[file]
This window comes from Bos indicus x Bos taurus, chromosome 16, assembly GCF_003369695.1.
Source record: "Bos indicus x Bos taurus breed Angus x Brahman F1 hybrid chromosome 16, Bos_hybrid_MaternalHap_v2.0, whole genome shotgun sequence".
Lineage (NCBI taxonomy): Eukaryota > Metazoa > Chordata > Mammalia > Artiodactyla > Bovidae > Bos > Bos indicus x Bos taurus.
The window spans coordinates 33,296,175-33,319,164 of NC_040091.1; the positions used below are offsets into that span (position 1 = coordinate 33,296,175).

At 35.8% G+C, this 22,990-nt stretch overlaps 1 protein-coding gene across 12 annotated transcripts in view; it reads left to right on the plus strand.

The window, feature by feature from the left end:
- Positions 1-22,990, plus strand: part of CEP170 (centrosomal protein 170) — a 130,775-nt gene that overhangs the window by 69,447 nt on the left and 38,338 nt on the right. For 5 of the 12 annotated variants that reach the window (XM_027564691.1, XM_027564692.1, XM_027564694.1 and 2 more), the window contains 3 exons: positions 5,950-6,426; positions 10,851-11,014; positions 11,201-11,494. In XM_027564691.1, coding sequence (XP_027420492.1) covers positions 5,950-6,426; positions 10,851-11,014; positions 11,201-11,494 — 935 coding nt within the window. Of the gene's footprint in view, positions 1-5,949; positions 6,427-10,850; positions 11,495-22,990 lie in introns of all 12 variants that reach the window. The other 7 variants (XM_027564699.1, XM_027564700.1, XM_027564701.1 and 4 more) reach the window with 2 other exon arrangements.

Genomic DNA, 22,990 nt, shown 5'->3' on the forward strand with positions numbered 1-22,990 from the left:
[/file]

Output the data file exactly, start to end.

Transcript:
This window comes from Bos indicus x Bos taurus, chromosome 16, assembly GCF_003369695.1.
Source record: "Bos indicus x Bos taurus breed Angus x Brahman F1 hybrid chromosome 16, Bos_hybrid_MaternalHap_v2.0, whole genome shotgun sequence".
Lineage (NCBI taxonomy): Eukaryota > Metazoa > Chordata > Mammalia > Artiodactyla > Bovidae > Bos > Bos indicus x Bos taurus.
The window spans coordinates 33,296,175-33,319,164 of NC_040091.1; the positions used below are offsets into that span (position 1 = coordinate 33,296,175).

At 35.8% G+C, this 22,990-nt stretch overlaps 1 protein-coding gene across 12 annotated transcripts in view; it reads left to right on the plus strand.

The window, feature by feature from the left end:
- Positions 1-22,990, plus strand: part of CEP170 (centrosomal protein 170) — a 130,775-nt gene that overhangs the window by 69,447 nt on the left and 38,338 nt on the right. For 5 of the 12 annotated variants that reach the window (XM_027564691.1, XM_027564692.1, XM_027564694.1 and 2 more), the window contains 3 exons: positions 5,950-6,426; positions 10,851-11,014; positions 11,201-11,494. In XM_027564691.1, coding sequence (XP_027420492.1) covers positions 5,950-6,426; positions 10,851-11,014; positions 11,201-11,494 — 935 coding nt within the window. Of the gene's footprint in view, positions 1-5,949; positions 6,427-10,850; positions 11,495-22,990 lie in introns of all 12 variants that reach the window. The other 7 variants (XM_027564699.1, XM_027564700.1, XM_027564701.1 and 4 more) reach the window with 2 other exon arrangements.

Genomic DNA, 22,990 nt, shown 5'->3' on the forward strand with positions numbered 1-22,990 from the left: